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Top Tips for Successful Composting

Your garden needs the right soil if it is going to be successful. Clay and compacted soils will drown out your plants or make it hard for them to grow. Sandy soils won’t provide the nutrients your plants need to grow. You need a soil that is rich in nutrients and that will retain water enough to keep your plants happy but won’t hold on to it so much that it drowns them.

No matter what your natural soil is like, one of the best ways to get the soil you need is to add compost to it. You can easily make your own compost using kitchen scraps and yard waste. Not only is making your own compost preferable since you can control what goes into it (thereby reducing harmful chemicals), but it also helps you to save money and to reduce waste. Here are a few top tips for successful composting:

Start with the Right Bin

You can make a compost bin out of just about anything – an old trash can, a mesh cage, a pile of pallets. You can even make a compost pile in the open air with no bin. However, these methods can leave your compost vulnerable to pests or to outside elements that could throw off the balance required to make compost.

To get great compost in the shortest amount of time possible, you need the right bin. It should be completely enclosed on all sides and the top, with the bottom open so that the compost materials are resting directly on the ground. This will help to keep things out that don’t need to be in your compost and it will help to keep the bin the right temperature for making compost.

Get the Right Mix of Greens and Browns

Your compost comes together through the work of worms, bacteria and a delicate mix of chemical interactions. To make sure you get a good compost and to get it quickly, you need to put the right mix of “greens” and “browns” in the pile.

“Greens” include all plant-based kitchen waste (fruits, vegetables, grains), yard clippings, the old plants from your garden, and weeds. “Browns” include dead leaves, small twigs, wood chips, sawdust, cardboard, and newspaper. Your pile should be two parts greens and one part browns. If this mixture is thrown off, your compost will take much longer to form or may never form at all.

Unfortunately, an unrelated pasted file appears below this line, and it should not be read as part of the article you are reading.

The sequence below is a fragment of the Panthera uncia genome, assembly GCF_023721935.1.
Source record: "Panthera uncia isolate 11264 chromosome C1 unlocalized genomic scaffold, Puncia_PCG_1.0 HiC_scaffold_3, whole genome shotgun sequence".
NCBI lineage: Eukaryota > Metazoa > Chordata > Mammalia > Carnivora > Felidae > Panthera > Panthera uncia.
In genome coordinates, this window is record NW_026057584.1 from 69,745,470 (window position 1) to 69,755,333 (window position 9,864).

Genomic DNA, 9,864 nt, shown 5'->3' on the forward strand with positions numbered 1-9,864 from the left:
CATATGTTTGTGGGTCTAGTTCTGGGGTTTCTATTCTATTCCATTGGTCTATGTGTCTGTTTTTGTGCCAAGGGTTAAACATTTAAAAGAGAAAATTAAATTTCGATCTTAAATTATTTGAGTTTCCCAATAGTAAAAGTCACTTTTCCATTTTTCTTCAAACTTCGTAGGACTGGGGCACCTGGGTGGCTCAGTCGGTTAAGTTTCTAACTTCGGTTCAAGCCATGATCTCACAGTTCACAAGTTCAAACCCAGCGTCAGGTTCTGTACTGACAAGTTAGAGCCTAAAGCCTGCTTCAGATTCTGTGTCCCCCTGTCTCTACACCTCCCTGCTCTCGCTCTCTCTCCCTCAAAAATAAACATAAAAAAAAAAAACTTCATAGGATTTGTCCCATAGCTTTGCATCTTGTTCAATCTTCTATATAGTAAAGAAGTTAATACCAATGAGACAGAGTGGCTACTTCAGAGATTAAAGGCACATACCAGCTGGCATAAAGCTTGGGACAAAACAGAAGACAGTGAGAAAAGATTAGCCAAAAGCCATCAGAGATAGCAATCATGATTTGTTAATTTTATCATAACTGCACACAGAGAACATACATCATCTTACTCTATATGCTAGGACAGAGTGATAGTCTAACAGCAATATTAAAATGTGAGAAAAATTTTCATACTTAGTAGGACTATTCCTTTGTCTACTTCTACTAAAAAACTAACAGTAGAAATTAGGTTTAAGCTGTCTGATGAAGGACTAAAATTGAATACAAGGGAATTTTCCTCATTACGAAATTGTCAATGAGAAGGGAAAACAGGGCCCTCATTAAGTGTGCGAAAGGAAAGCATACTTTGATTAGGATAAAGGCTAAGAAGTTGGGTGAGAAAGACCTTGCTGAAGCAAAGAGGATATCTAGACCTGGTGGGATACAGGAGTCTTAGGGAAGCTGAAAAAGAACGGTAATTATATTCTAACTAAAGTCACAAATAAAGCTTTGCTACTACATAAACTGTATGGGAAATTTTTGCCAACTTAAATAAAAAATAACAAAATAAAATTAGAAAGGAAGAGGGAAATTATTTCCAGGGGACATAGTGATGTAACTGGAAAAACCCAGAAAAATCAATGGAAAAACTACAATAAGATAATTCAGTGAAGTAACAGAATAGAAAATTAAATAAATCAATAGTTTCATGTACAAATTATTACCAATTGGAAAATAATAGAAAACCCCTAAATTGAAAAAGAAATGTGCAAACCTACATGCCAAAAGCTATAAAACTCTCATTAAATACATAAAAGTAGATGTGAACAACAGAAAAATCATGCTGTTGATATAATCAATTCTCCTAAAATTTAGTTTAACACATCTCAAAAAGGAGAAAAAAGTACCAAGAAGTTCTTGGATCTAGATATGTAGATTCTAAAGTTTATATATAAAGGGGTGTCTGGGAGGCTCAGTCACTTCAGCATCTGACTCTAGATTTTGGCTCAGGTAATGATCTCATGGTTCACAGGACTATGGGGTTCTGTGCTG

Keep Out the Wrong Items

Many people put items in their compost bin that they shouldn’t. Manure is the most common example. While cow manure is great for your compost, the manure from household pets is not. Manure from dogs and cats could introduce a harmful bacteria into your compost that could make you and your family sick.

Other items to keep out of your compost include any kind of meats or dairy, bones, diseased materials and materials that contain harmful chemicals. Some of these items will attract unwanted pests, some will disturb the balance of your compost, and some will increase your risk of becoming ill.

Make Sure to Water It and Turn It

If you just leave your compost pile to sit with the right ingredients, it will do its work on its own – it just may take a long time. You can help the process along by watering and turning your compost pile. Both help to activate the process and move it along quicker. About once a week, you should open the lid of your compost bin, spray it with water, and use a pitchfork to turn the ingredients.

Make Sure It Gets Hot Enough

The bacteria in your compost need to live at around 90 degrees Fahrenheit to do their work. While you don’t need to get into your bin with a thermometer, you do need to make sure the conditions are right to maintain these temperatures. That includes keeping your compost bin enclosed, with a lid always fastened, and making sure it stays watered once a week to keep it activated.

While it may seem like there’s a lot involved with composting, it’s actually a really easy process: Dump your waste in the bin, and turn and water it once a week. If you make sure you follow all these steps, you’ll have a dark, rich, healthy compost in a couple of months that you can put in your garden or on your lawn for strong and healthy plants.

Bio:

Chloe Trogden is a researcher for collegegrant.net who writes on specific opportunities such as teaching grants. Her leisure activities include camping, swimming and playing her guitar.

 

 

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